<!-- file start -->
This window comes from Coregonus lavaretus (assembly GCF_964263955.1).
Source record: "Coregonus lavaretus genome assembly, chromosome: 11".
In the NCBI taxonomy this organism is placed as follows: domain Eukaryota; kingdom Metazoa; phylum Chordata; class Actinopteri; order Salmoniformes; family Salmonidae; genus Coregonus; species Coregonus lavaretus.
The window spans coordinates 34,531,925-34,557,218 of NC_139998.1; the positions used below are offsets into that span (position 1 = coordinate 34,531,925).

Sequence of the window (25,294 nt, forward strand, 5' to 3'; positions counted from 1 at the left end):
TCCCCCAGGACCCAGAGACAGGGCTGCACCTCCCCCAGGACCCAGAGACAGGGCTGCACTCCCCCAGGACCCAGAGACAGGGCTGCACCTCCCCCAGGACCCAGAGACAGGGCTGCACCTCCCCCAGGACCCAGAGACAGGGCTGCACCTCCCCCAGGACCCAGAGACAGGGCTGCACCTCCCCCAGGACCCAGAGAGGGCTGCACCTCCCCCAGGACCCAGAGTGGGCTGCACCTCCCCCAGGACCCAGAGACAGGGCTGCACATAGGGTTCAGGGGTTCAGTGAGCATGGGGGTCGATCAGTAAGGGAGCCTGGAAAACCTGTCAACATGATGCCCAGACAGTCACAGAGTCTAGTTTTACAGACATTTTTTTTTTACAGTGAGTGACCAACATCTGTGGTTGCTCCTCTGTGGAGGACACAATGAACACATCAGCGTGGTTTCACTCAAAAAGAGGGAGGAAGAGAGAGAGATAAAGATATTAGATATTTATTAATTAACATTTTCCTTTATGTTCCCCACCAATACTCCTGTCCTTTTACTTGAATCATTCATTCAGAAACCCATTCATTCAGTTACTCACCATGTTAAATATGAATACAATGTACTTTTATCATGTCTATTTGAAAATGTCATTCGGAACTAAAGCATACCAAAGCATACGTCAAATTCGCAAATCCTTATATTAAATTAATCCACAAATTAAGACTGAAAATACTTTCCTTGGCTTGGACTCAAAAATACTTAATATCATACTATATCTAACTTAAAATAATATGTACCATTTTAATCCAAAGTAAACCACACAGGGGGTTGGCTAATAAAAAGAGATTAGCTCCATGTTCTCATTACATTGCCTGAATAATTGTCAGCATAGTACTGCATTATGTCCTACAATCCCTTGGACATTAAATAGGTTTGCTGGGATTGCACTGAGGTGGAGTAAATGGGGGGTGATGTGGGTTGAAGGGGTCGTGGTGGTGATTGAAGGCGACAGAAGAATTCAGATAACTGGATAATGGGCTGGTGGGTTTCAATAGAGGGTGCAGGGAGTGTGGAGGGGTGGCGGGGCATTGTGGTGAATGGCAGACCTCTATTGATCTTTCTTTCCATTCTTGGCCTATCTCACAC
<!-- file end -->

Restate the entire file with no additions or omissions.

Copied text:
This window comes from Coregonus lavaretus (assembly GCF_964263955.1).
Source record: "Coregonus lavaretus genome assembly, chromosome: 11".
In the NCBI taxonomy this organism is placed as follows: domain Eukaryota; kingdom Metazoa; phylum Chordata; class Actinopteri; order Salmoniformes; family Salmonidae; genus Coregonus; species Coregonus lavaretus.
The window spans coordinates 34,531,925-34,557,218 of NC_139998.1; the positions used below are offsets into that span (position 1 = coordinate 34,531,925).

Sequence of the window (25,294 nt, forward strand, 5' to 3'; positions counted from 1 at the left end):
TCCCCCAGGACCCAGAGACAGGGCTGCACCTCCCCCAGGACCCAGAGACAGGGCTGCACTCCCCCAGGACCCAGAGACAGGGCTGCACCTCCCCCAGGACCCAGAGACAGGGCTGCACCTCCCCCAGGACCCAGAGACAGGGCTGCACCTCCCCCAGGACCCAGAGACAGGGCTGCACCTCCCCCAGGACCCAGAGAGGGCTGCACCTCCCCCAGGACCCAGAGTGGGCTGCACCTCCCCCAGGACCCAGAGACAGGGCTGCACATAGGGTTCAGGGGTTCAGTGAGCATGGGGGTCGATCAGTAAGGGAGCCTGGAAAACCTGTCAACATGATGCCCAGACAGTCACAGAGTCTAGTTTTACAGACATTTTTTTTTTACAGTGAGTGACCAACATCTGTGGTTGCTCCTCTGTGGAGGACACAATGAACACATCAGCGTGGTTTCACTCAAAAAGAGGGAGGAAGAGAGAGAGATAAAGATATTAGATATTTATTAATTAACATTTTCCTTTATGTTCCCCACCAATACTCCTGTCCTTTTACTTGAATCATTCATTCAGAAACCCATTCATTCAGTTACTCACCATGTTAAATATGAATACAATGTACTTTTATCATGTCTATTTGAAAATGTCATTCGGAACTAAAGCATACCAAAGCATACGTCAAATTCGCAAATCCTTATATTAAATTAATCCACAAATTAAGACTGAAAATACTTTCCTTGGCTTGGACTCAAAAATACTTAATATCATACTATATCTAACTTAAAATAATATGTACCATTTTAATCCAAAGTAAACCACACAGGGGGTTGGCTAATAAAAAGAGATTAGCTCCATGTTCTCATTACATTGCCTGAATAATTGTCAGCATAGTACTGCATTATGTCCTACAATCCCTTGGACATTAAATAGGTTTGCTGGGATTGCACTGAGGTGGAGTAAATGGGGGGTGATGTGGGTTGAAGGGGTCGTGGTGGTGATTGAAGGCGACAGAAGAATTCAGATAACTGGATAATGGGCTGGTGGGTTTCAATAGAGGGTGCAGGGAGTGTGGAGGGGTGGCGGGGCATTGTGGTGAATGGCAGACCTCTATTGATCTTTCTTTCCATTCTTGGCCTATCTCACAC